WITHDRAWN - SUPERSEDED BY DG 365 2016 (not available yet)
Soakaways have been the traditional way to dispose of stormwater from buildings and paved areas remote from a public sewer or watercourse. In recent years, soakaways have been used within urban, fully-sewered areas to limit the impact on discharge of new upstream building works and to avoid costs of sewer upgrading outside a development. Soakaways are seen increasingly as a more widely applicable option alongside other means of stormwater control and disposal. Soakaways must store the immediate stormwater run-off and allow for its efficient infiltration into the adjacent soil. They must discharge their stored water sufficiently quickly to provide the necessary capacity to receive run-off from a subsequent storm. The time taken for discharge depends upon the soakaway shape and size, and the surrounding soil’s infiltration characteristics. They can be constructed in many different forms and from a range of materials. This Digest describes design and construction procedures, explains how to calculate rainfall design values and soil infiltration rates, and gives design examples. 8 pages.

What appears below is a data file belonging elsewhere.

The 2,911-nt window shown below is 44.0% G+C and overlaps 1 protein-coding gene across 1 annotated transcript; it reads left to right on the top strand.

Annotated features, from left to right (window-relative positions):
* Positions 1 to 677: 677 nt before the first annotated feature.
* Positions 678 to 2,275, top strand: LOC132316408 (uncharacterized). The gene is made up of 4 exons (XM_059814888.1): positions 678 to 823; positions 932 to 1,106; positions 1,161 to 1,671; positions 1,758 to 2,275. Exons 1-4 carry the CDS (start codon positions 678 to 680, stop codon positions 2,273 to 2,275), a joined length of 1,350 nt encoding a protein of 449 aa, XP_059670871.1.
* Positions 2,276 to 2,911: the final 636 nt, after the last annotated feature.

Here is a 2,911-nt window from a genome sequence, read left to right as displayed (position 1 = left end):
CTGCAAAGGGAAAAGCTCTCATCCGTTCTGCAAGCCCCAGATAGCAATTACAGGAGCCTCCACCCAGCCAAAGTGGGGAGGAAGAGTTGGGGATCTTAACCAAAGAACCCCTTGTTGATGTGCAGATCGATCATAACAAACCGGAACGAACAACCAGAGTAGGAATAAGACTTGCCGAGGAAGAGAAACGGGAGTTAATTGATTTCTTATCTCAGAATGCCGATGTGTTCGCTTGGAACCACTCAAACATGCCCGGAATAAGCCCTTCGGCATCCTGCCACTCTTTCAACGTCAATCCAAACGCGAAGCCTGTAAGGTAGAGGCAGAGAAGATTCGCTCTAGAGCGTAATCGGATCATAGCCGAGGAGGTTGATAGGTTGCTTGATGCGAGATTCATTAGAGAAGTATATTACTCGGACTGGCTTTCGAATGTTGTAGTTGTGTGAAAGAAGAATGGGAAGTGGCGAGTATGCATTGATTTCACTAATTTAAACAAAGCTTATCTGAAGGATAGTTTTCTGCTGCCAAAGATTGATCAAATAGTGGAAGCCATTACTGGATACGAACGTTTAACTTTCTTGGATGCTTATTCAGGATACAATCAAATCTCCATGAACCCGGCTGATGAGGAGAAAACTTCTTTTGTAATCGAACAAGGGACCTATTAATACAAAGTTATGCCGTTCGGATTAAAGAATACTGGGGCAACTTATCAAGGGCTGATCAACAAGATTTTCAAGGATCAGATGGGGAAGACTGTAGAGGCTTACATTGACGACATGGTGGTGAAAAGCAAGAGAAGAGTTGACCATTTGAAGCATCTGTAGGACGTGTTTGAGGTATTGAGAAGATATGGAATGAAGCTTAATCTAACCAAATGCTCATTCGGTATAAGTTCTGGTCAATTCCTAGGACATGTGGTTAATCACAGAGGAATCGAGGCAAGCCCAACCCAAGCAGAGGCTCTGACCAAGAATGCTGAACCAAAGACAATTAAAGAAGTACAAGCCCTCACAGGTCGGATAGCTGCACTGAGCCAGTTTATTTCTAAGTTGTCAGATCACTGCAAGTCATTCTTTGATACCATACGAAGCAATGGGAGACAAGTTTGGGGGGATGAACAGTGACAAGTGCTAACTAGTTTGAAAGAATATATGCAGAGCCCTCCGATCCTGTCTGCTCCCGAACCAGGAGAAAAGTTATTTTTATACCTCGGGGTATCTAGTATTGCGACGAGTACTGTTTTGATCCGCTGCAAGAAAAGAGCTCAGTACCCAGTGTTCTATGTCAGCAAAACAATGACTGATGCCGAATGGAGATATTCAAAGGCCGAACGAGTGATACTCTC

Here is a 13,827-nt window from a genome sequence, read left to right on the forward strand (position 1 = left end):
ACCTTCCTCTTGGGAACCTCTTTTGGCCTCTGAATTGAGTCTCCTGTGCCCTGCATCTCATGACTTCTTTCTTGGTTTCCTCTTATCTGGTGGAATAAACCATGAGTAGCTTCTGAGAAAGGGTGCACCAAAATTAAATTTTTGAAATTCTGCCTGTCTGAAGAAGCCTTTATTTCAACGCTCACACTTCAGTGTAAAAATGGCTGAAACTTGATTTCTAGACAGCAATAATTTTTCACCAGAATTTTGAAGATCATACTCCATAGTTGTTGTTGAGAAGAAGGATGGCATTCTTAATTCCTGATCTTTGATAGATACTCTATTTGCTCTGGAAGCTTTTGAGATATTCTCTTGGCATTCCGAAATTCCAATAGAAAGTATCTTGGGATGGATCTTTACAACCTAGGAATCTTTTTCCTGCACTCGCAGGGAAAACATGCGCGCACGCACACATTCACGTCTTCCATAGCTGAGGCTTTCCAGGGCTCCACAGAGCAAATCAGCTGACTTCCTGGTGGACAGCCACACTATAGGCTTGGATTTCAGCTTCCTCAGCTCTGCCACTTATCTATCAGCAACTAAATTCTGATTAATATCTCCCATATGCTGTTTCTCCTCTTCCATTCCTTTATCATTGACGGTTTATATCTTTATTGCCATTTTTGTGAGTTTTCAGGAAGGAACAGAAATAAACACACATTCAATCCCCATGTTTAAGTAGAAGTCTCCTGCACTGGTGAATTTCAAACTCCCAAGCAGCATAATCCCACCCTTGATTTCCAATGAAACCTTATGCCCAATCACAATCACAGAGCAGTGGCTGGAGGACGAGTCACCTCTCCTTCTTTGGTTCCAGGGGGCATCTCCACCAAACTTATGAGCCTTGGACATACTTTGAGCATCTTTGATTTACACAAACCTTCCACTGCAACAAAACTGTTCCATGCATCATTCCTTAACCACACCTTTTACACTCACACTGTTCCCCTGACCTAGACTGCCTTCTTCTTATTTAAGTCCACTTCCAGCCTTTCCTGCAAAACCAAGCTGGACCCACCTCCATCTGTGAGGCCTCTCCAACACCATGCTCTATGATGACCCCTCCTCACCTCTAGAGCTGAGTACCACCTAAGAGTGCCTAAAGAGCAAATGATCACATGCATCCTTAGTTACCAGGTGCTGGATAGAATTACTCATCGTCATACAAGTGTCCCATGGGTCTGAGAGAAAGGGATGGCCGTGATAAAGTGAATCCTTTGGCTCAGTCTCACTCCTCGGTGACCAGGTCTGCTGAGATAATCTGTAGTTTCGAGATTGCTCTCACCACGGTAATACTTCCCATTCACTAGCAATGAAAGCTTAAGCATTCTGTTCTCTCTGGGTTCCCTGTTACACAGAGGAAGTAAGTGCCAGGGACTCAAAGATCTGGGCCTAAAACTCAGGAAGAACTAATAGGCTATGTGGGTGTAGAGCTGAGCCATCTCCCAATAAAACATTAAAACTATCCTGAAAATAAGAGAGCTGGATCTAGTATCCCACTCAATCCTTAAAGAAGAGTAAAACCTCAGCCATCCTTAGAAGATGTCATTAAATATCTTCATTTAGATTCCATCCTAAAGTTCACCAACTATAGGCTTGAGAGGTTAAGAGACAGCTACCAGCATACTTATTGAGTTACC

Reprinted with minor corrections 2003. Reprinted with minor typographical revisions March 2007.
Soakaway design software was published in March 2007 as BRESOAK.